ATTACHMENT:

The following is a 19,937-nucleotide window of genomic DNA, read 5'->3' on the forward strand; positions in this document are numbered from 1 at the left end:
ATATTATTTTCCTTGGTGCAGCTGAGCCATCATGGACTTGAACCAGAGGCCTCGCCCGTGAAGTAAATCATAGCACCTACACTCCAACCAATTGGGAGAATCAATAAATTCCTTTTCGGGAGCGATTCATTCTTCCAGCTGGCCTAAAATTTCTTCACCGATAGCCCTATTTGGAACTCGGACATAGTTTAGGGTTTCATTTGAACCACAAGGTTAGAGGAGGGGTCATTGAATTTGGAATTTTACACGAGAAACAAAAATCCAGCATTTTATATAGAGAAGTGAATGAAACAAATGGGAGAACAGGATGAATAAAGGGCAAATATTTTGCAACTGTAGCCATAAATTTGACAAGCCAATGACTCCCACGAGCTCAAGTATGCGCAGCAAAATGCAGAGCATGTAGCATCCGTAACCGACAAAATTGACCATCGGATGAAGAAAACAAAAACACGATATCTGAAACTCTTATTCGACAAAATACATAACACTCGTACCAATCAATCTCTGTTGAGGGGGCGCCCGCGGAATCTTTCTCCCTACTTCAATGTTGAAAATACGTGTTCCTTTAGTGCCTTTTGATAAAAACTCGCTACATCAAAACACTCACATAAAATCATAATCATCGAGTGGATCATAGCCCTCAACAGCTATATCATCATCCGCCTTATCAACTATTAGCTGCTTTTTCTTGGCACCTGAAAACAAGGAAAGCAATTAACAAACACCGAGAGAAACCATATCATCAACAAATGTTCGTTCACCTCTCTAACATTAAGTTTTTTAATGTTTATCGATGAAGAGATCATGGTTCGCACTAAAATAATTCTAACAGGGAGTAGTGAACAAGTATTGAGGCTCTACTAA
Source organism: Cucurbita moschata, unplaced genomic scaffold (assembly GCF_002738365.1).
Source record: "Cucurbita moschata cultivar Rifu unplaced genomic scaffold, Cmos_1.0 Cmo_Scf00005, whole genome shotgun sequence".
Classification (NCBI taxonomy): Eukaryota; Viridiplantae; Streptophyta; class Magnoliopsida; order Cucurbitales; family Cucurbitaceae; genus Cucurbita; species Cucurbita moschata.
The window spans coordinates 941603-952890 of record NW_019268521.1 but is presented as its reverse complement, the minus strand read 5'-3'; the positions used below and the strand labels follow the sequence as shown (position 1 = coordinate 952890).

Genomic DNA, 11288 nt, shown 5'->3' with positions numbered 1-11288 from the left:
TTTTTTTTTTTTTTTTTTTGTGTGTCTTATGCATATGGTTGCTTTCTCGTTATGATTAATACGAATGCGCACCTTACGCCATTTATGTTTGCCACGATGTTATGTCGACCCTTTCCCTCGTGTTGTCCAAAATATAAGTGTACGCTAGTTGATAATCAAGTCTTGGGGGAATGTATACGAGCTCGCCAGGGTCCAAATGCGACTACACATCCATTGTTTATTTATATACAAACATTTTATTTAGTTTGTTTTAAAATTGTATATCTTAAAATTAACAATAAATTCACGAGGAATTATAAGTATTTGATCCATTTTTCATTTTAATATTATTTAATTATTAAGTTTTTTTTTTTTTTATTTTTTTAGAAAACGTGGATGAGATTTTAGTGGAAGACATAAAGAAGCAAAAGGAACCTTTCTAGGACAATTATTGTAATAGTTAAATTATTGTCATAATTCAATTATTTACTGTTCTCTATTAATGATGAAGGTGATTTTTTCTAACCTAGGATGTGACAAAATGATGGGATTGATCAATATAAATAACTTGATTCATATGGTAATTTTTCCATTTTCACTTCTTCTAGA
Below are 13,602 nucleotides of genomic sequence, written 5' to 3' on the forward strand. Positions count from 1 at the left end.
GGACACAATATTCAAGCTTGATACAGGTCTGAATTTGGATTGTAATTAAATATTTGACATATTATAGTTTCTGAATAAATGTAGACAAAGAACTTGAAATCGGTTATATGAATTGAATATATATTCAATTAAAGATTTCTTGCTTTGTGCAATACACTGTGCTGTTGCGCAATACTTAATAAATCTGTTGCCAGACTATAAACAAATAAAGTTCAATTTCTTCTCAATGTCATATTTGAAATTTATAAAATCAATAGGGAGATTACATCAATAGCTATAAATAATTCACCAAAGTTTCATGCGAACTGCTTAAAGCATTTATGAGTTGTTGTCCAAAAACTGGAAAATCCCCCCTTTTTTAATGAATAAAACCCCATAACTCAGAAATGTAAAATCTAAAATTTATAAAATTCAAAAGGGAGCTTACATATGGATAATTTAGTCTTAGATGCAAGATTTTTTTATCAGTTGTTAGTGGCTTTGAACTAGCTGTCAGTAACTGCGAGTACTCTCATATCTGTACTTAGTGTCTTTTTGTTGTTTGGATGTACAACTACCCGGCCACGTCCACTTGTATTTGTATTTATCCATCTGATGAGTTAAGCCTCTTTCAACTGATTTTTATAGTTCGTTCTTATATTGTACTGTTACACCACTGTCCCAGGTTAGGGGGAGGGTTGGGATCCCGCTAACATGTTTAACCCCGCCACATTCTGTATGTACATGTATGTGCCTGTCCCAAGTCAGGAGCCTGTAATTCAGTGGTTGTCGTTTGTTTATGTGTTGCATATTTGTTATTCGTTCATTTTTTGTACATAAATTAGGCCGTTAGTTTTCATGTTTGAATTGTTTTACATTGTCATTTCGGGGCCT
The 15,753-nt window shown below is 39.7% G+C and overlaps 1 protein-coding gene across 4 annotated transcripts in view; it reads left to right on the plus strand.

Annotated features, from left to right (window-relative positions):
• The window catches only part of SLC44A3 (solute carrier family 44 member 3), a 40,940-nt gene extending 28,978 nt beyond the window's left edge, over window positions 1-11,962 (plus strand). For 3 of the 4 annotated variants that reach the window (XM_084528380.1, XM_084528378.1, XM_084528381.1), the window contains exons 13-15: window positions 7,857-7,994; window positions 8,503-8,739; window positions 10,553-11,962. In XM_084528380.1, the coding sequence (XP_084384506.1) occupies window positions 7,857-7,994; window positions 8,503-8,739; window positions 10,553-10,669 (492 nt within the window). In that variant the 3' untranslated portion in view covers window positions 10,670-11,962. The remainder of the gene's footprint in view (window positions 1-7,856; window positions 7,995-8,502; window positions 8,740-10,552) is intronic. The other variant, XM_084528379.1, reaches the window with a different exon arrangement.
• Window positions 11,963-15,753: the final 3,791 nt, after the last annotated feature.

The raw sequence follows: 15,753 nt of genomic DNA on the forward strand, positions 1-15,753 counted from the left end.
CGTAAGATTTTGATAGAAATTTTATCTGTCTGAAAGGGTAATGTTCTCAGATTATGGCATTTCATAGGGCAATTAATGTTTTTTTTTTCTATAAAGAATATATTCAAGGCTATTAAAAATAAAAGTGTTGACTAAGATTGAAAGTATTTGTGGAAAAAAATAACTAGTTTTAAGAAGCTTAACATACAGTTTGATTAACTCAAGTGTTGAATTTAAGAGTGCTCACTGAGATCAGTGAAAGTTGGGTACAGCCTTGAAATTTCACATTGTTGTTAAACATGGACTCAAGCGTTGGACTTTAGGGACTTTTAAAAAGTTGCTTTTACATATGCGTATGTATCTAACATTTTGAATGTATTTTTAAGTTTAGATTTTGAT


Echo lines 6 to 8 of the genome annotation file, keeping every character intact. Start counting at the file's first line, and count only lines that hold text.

The window spans coordinates 941603-952890 of record NW_019268521.1 but is presented as its reverse complement, the minus strand read 5'-3'; the positions used below and the strand labels follow the sequence as shown (position 1 = coordinate 952890).

Genomic DNA, 11288 nt, shown 5'->3' with positions numbered 1-11288 from the left:
TTTTTTTTTTTTTTTTTTTGTGTGTCTTATGCATATGGTTGCTTTCTCGTTATGATTAATACGAATGCGCACCTTACGCCATTTATGTTTGCCACGATGTTATGTCGACCCTTTCCCTCGTGTTGTCCAAAATATAAGTGTACGCTAGTTGATAATCAAGTCTTGGGGGAATGTATACGAGCTCGCCAGGGTCCAAATGCGACTACACATCCATTGTTTATTTATATACAAACATTTTATTTAGTTTGTTTTAAAATTGTATATCTTAAAATTAACAATAAATTCACGAGGAATTATAAGTATTTGATCCATTTTTCATTTTAATATTATTTAATTATTAAGTTTTTTTTTTTTTTATTTTTTTAGAAAACGTGGATGAGATTTTAGTGGAAGACATAAAGAAGCAAAAGGAACCTTTCTAGGACAATTATTGTAATAGTTAAATTATTGTCATAATTCAATTATTTACTGTTCTCTATTAATGATGAAGGTGATTTTTTCTAACCTAGGATGTGACAAAATGATGGGATTGATCAATATAAATAACTTGATTCATATGGTAATTTTTCCATTTTCACTTCTTCTAGA